The student protests of 1967-8 afflict Dow’s reputation even now. Today’s students are also busy driving Dow’s expensively crafted image as an environmental steward and warm-hearted corporate citizen to the wall. Such as students at Brown, who aren’t buying it; they dressed up as the “Dow Grim Reaper” this past Halloween and set out to “kill” their fellow students on the college green. “We feel that Halloween is the perfect time to highlight the unholy alliance that Dow and Death seem to have made,” declared Mika Nagasaki, a sophomore at Brown. “Dow maximizes its profits by contributing to the deaths of thousands of people throughout the world, and Death is only too happy to collect these victims before their time. Dow’s legacy of contamination and death must come to an end; by refusing to take action in Bhopal, Dow is condemning thousands more to an untimely end.”

Students at other colleges were also making the connection between Dow and Death this past Halloween. Students at the University of Michigan, the University of Maryland–College Park, the University of California–Berkeley, and Wheaton also participated in the Halloween Day of Action. Over 30 colleges are expected to participate in the December 3rd Global Day of Action Against Corporate Crime.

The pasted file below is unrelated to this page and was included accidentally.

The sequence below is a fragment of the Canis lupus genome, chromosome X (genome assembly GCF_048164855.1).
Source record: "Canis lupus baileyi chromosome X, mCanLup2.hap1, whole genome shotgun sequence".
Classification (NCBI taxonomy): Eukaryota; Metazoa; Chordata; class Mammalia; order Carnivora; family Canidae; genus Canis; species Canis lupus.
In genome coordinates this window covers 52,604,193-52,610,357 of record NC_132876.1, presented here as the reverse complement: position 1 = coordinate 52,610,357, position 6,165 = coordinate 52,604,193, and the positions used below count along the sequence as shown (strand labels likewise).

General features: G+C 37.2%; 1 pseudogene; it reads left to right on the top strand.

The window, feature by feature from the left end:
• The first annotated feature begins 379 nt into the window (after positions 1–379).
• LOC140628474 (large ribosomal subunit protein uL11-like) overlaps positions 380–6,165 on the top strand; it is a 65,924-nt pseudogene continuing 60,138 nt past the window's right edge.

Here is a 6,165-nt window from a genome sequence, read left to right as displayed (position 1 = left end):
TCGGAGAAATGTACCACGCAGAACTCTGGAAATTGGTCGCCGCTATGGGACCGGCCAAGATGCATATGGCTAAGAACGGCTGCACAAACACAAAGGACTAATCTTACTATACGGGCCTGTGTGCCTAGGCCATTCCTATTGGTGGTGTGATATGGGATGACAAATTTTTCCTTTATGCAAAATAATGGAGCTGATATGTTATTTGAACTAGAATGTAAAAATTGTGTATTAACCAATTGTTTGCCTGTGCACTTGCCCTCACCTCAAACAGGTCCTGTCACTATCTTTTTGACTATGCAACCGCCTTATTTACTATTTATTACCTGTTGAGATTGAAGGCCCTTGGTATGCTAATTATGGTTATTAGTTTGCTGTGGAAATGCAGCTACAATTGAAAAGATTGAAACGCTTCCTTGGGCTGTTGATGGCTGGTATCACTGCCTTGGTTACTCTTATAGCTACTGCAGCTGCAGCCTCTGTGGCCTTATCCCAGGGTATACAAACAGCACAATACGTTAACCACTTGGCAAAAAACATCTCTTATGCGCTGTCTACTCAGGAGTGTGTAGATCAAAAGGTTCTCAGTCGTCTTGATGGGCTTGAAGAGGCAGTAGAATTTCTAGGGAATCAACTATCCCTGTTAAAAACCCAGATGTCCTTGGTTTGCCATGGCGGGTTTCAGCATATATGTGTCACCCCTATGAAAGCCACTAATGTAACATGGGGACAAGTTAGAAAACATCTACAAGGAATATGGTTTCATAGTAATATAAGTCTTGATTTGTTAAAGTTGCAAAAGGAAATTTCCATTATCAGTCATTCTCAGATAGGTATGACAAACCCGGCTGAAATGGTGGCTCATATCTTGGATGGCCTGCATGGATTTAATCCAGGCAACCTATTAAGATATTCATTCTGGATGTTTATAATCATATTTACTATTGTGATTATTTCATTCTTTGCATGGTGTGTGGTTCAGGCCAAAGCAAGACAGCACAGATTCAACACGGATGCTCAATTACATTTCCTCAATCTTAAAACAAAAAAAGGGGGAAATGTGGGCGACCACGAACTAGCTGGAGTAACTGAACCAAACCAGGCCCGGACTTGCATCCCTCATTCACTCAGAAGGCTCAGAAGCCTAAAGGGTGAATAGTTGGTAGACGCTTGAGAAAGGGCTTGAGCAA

Students for Bhopal has been organizing a series of campaigns against Dow Chemical, many of which parallel the student campaigns that plagued Dow during the Vietnam War. During the late ’60s and early ’70s, thousands of students forced Dow off of their college campuses-sometimes violently-because of its production of Agent Orange and Napalm for the US military. Dow’s steadfast refusal to take any responsibility for Bhopal is leading many students to question whether the company’s behavior has ever changed. Many are deciding that they don’t want their Universities associated with Dow, financially or otherwise.

“Is it possible to ethically invest in a corporation that refuses to remediate the impacts of its own pollution, to the detriment of thousands of lives? I don’t think so,” said Clayton Perry, one of the Bhopal organizers at Occidental College in California. “Nor is it really fair that Dow donates millions of dollars every year to colleges and universities across the country, while refusing to spend a cent in Bhopal. We don’t want our colleges accepting Dow’s blood money.”

“Many students have never heard of Bhopal,” said Ryan Bodanyi, the Student Coordinator for ICJB. “But once they do they become outraged, and they want to become involved. It’s amazing how quickly the student campaign is spreading; if Dow continues to dawdle and delay I think that they’ll have a huge fight on their hands before too long.”

To find out more about Students for Bhopal, visit www.studentsforbhopal.org